Sending, OJ, Pouliot, V, Neumann, IB, eds., 2015, Diplomacy and the Making of World Politics. (Cambridge University Press).
Sezgin, Z, Dijkzeul, D, 2015, The New Humanitarians in International Practice: Emerging Actors and Contested Principles (Routledge).
Smith, K, 2011, Non-DAC Donors and Humanitarian Aid: Shifting Structures, Changing Trends, Global Humanitarian Assistance, Briefing Paper, July 2011, Version 1.
Veuthey, M, 2012, “Humanitarian Diplomacy: Saving it When it is Most Needed,” in Humanitarian Space and the International Community, ed. by A. Vautravers and Y. Fox (Webster University).
Whittall, J, 2009, “It’s Like Talking to a Brick Wall”: Humanitarian Diplomacy in the Occupied Palestinian Territory, Progress in Development Studies, 9(1): 37-53.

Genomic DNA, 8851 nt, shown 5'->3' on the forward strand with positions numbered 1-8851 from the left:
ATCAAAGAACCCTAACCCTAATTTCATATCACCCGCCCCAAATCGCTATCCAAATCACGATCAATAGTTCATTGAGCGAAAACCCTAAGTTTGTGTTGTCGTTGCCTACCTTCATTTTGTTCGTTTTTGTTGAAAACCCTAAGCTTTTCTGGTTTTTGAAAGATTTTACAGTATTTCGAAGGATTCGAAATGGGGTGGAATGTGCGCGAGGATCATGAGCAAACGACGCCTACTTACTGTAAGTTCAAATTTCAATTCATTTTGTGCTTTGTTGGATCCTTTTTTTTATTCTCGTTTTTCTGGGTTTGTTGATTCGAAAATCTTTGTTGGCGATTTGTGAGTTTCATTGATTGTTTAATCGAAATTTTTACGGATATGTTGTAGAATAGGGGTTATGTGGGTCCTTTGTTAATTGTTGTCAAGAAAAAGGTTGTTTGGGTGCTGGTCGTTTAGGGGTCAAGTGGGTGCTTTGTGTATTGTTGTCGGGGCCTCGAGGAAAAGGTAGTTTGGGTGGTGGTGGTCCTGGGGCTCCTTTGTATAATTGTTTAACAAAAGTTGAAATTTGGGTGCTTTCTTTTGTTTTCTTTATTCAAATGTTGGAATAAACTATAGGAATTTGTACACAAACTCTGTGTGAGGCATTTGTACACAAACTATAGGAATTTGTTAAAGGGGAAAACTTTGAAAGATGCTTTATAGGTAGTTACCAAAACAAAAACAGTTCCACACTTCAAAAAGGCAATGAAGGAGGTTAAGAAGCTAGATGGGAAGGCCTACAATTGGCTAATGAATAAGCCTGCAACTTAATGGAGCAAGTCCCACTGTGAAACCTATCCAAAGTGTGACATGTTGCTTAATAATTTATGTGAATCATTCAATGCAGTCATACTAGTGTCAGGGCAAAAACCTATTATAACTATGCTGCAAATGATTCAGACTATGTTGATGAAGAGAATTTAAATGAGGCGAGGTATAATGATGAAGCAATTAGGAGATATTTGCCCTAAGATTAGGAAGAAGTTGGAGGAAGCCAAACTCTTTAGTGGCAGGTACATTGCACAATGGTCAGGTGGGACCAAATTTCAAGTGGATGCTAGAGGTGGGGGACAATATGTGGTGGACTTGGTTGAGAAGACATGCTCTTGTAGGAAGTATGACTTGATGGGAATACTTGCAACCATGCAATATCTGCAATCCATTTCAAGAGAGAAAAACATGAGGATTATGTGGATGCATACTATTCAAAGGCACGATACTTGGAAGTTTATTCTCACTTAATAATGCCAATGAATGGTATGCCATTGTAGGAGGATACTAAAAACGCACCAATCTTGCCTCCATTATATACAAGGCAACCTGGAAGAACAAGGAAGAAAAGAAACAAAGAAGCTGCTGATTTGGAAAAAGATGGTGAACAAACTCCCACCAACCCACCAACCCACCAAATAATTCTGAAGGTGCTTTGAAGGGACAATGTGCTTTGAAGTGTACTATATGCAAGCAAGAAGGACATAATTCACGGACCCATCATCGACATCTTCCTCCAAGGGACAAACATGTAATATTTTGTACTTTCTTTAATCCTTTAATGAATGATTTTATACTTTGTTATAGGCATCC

Zureik, E, 2017, Qatar’s Humanitarian Aid in Palestine, Third World Quarterly, online.
Humanitarian borders: The merging of rescue with security and control
Antonio De Lauri
Recapturing Refugee Camps: Hybrid Spaces of Humanitarianism
Maja Janmyr, Are John Knudsen
Country Evaluation Brief: South Sudan
Gunnar M. Sørbø, Mareike Schomerus, Lovise Aalen
Seksuell vold skremmer ikke Sudans kvinner fra gatedemonstasjoner
Turkish foreign policy: structures and decision-making processes
Siri Neset, Chr. Michelsen Institute, Mustafa Aydın, Kadir Has University, Hasret Dikici Bilgin, Istanbul Bilgi University, Metin Gürcan, Episteme Turkey, Arne Strand, Chr. Michelsen Institute
Turkey`s international relations
Siri Neset, Chr. Michelsen Institute, Metin Gürcan, Episteme Turkey, Hasret Dikici Bilgin, Istanbul Bilgi University, Mustafa Aydin, Kadir Has University, Arne Strand